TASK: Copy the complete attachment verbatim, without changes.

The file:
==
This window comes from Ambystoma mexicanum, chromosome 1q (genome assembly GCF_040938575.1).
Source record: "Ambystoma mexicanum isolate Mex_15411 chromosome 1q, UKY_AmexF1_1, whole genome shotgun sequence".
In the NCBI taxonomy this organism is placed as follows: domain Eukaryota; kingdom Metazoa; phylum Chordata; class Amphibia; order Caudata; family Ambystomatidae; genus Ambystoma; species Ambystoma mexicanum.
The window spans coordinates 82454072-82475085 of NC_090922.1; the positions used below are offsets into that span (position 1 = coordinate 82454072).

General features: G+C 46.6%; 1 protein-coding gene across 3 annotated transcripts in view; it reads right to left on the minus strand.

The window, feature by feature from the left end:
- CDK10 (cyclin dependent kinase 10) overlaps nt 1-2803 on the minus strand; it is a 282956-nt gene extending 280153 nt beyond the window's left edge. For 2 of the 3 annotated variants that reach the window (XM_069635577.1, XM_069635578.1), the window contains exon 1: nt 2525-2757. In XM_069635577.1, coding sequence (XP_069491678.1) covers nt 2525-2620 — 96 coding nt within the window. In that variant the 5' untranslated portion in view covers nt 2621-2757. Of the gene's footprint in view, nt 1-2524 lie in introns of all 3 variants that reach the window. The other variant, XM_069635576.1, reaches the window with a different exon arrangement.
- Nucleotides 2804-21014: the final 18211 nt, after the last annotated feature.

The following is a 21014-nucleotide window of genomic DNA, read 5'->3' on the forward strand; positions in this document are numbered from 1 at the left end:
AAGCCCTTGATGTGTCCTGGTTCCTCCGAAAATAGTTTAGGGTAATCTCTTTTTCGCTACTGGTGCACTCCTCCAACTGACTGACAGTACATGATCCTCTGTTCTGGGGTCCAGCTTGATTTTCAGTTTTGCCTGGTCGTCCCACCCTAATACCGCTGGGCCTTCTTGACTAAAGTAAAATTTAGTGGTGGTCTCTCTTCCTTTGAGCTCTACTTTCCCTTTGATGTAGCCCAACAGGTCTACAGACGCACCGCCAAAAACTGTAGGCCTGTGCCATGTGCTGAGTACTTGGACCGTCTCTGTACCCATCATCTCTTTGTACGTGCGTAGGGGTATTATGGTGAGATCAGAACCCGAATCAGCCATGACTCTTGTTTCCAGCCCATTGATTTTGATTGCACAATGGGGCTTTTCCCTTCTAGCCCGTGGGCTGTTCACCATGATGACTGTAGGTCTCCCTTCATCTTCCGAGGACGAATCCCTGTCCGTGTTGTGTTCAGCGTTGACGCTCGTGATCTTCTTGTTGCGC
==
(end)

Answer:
This window comes from Ambystoma mexicanum, chromosome 1q (genome assembly GCF_040938575.1).
Source record: "Ambystoma mexicanum isolate Mex_15411 chromosome 1q, UKY_AmexF1_1, whole genome shotgun sequence".
In the NCBI taxonomy this organism is placed as follows: domain Eukaryota; kingdom Metazoa; phylum Chordata; class Amphibia; order Caudata; family Ambystomatidae; genus Ambystoma; species Ambystoma mexicanum.
The window spans coordinates 82454072-82475085 of NC_090922.1; the positions used below are offsets into that span (position 1 = coordinate 82454072).

General features: G+C 46.6%; 1 protein-coding gene across 3 annotated transcripts in view; it reads right to left on the minus strand.

The window, feature by feature from the left end:
- CDK10 (cyclin dependent kinase 10) overlaps nt 1-2803 on the minus strand; it is a 282956-nt gene extending 280153 nt beyond the window's left edge. For 2 of the 3 annotated variants that reach the window (XM_069635577.1, XM_069635578.1), the window contains exon 1: nt 2525-2757. In XM_069635577.1, coding sequence (XP_069491678.1) covers nt 2525-2620 — 96 coding nt within the window. In that variant the 5' untranslated portion in view covers nt 2621-2757. Of the gene's footprint in view, nt 1-2524 lie in introns of all 3 variants that reach the window. The other variant, XM_069635576.1, reaches the window with a different exon arrangement.
- Nucleotides 2804-21014: the final 18211 nt, after the last annotated feature.

The following is a 21014-nucleotide window of genomic DNA, read 5'->3' on the forward strand; positions in this document are numbered from 1 at the left end:
AAGCCCTTGATGTGTCCTGGTTCCTCCGAAAATAGTTTAGGGTAATCTCTTTTTCGCTACTGGTGCACTCCTCCAACTGACTGACAGTACATGATCCTCTGTTCTGGGGTCCAGCTTGATTTTCAGTTTTGCCTGGTCGTCCCACCCTAATACCGCTGGGCCTTCTTGACTAAAGTAAAATTTAGTGGTGGTCTCTCTTCCTTTGAGCTCTACTTTCCCTTTGATGTAGCCCAACAGGTCTACAGACGCACCGCCAAAAACTGTAGGCCTGTGCCATGTGCTGAGTACTTGGACCGTCTCTGTACCCATCATCTCTTTGTACGTGCGTAGGGGTATTATGGTGAGATCAGAACCCGAATCAGCCATGACTCTTGTTTCCAGCCCATTGATTTTGATTGCACAATGGGGCTTTTCCCTTCTAGCCCGTGGGCTGTTCACCATGATGACTGTAGGTCTCCCTTCATCTTCCGAGGACGAATCCCTGTCCGTGTTGTGTTCAGCGTTGACGCTCGTGATCTTCTTGTTGCGC